France is a country that is known for many things, its culture, history, attractions, scenery, modern cities, traditional villages, and its safe property market. Buying property here is a lot more secure than in other countries, thanks to well regulated and followed property laws. EU residents are permitted to live and work in France without any additional visas and permits, and many have chosen to move to France permanently for work or retirement, or purchase a holiday home/investment property.
If you and your family are thinking of moving to France, there are several options open to you. You can deal directly with French estate agents or private vendors, subscribe to a UK based service that can put you in contact with vetted agents/vendors, or employ a UK based property firm that specialises in the French property market. These companies traditionally employ bi-lingual experts who have links with estate agencies across France. The benefits of using a service like this include access to a wider range of properties/locations via partner agencies in France, and many additional services. Help and assistance is often available sourcing experts/companies when it comes to legal and financial transactions, mortgages, insurance, banking, building work and other services in France.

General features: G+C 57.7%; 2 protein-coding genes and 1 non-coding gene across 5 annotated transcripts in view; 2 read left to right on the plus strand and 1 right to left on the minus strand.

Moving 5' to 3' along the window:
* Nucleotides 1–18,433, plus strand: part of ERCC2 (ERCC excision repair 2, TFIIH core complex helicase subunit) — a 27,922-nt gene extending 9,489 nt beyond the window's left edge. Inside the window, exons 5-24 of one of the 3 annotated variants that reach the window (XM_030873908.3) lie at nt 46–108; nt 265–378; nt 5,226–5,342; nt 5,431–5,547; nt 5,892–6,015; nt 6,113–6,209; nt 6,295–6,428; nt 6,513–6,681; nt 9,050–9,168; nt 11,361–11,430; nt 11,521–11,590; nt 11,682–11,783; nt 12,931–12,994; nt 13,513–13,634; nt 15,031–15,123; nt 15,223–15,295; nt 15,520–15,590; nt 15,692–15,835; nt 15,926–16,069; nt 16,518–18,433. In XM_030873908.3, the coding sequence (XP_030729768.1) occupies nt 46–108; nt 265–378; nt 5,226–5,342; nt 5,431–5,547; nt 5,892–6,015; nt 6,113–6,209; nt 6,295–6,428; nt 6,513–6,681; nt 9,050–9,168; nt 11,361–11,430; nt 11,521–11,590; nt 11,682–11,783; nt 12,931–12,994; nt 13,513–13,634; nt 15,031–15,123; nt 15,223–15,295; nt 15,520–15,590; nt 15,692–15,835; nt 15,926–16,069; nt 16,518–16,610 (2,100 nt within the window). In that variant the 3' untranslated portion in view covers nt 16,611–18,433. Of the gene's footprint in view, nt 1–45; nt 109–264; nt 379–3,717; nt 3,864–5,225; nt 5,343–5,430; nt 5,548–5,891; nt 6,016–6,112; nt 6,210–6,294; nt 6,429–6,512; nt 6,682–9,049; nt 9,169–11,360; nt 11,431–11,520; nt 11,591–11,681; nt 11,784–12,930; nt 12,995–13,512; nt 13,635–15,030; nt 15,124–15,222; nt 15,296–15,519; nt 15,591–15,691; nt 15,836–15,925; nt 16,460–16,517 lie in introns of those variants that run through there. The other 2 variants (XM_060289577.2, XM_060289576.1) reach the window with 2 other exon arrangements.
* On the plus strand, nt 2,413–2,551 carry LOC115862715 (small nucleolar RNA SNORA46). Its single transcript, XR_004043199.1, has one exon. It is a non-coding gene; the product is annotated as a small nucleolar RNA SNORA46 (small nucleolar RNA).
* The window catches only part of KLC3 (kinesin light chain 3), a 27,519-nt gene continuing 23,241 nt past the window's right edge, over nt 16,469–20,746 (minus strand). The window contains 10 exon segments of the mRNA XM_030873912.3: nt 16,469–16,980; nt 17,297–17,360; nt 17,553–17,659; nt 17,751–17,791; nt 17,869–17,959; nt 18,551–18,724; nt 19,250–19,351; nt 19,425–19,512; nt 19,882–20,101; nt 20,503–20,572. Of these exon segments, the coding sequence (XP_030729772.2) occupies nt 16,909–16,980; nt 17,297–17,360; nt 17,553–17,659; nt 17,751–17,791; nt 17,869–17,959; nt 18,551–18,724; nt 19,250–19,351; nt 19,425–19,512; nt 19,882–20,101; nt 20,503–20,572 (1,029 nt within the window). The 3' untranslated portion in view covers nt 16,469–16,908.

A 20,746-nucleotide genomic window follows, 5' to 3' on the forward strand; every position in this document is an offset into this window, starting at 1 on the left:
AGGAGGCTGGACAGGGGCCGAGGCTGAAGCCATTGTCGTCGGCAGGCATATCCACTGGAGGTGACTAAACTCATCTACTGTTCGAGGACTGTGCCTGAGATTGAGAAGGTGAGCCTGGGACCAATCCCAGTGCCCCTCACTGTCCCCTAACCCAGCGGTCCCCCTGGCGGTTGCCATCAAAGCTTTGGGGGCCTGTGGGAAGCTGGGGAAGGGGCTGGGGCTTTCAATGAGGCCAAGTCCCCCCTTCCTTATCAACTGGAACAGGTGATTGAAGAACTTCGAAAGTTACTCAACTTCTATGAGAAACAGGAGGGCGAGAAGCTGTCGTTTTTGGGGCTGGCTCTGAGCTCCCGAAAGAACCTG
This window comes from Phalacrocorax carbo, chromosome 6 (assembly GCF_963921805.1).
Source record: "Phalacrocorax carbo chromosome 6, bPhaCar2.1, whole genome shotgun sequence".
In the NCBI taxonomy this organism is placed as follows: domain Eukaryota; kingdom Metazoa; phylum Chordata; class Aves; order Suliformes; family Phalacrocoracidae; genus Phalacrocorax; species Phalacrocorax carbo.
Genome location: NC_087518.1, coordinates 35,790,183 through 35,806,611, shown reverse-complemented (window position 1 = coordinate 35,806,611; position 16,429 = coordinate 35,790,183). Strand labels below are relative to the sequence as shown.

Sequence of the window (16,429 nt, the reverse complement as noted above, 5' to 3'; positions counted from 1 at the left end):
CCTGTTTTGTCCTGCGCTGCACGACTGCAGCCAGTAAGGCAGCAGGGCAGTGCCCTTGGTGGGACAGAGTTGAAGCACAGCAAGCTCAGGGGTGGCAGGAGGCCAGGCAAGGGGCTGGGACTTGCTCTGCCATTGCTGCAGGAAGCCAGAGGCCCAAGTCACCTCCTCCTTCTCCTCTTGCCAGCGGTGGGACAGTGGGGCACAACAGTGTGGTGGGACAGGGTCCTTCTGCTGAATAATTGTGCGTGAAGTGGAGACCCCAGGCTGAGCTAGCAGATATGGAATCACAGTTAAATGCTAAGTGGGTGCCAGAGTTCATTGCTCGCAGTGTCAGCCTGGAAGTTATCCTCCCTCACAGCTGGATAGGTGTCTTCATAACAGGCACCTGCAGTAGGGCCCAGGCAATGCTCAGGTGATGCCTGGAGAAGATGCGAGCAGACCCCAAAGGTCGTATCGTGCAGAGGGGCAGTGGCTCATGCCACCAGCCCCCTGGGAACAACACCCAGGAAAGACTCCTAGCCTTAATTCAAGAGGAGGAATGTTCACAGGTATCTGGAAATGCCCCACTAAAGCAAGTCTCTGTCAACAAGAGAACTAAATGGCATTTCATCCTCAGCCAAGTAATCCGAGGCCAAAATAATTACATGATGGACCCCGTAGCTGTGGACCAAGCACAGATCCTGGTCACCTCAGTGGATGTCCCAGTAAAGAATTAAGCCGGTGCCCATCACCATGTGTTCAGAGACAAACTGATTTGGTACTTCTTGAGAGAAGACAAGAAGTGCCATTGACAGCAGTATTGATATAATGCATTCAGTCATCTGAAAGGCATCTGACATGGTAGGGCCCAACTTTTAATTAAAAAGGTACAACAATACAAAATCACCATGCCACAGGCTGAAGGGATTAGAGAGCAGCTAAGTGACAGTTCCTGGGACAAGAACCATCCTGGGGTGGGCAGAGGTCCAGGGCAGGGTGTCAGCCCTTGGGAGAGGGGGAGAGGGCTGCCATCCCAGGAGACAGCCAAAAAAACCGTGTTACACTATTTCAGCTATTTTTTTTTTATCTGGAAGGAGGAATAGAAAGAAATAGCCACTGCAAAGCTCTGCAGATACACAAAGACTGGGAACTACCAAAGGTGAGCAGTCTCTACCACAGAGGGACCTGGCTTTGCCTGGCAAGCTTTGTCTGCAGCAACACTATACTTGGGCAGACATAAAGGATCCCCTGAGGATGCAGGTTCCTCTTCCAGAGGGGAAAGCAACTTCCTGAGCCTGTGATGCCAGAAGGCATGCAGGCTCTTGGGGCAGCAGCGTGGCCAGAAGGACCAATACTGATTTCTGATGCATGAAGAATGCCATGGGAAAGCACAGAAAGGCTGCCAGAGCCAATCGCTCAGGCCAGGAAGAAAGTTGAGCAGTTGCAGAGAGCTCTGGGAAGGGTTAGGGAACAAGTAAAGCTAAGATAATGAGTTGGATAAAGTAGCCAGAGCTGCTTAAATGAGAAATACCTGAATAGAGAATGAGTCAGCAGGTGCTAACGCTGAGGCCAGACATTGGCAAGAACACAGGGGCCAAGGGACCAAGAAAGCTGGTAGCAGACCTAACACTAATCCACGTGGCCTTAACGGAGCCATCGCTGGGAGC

When you progress to looking at properties, there are a number of things to consider: one of the most important being additional costs. This could include the cost of any initial work needed on the property, maintenance, and local taxes/utility bills. The location could also be a factor depending on your lifestyle needs; you may want to be close to bi-lingual schools if you have children, need good road/rail/air links if you commute for work or own a holiday home, or you may want to be close to/in a community with associated facilities (shops, health care, and leisure activities). Long term plans may also be a consideration, especially if the properties concerned are located in remote areas (not ideal for retirement), or in towns that are tourist hotspots in summer and quiet in winter.
If once all the lifestyle, financial, and legal issues have been considered, you decide to purchase a property in France, then it’s always advisable to employ an English speaking building surveyor to check over the property. Although legal help and advice can be sought from a bi-lingual solicitor, the buying process will be conducted through a Notary, an independent government official who is legally required to authenticate all transactions, and check the background to any property with the land registry. Paperwork involved includes a ‘Bon Pour Visite’ which protects an agents commission, a ‘Compromis De Vente’ , the legally binding purchase contract, and ‘Acte De Vente’, which is the final signing/handing over of the property, once the stamp duty, notary fees, and final payments have been given. Once all legal and business transactions have been completed, the only thing left to do, is begin and enjoy a new life in France.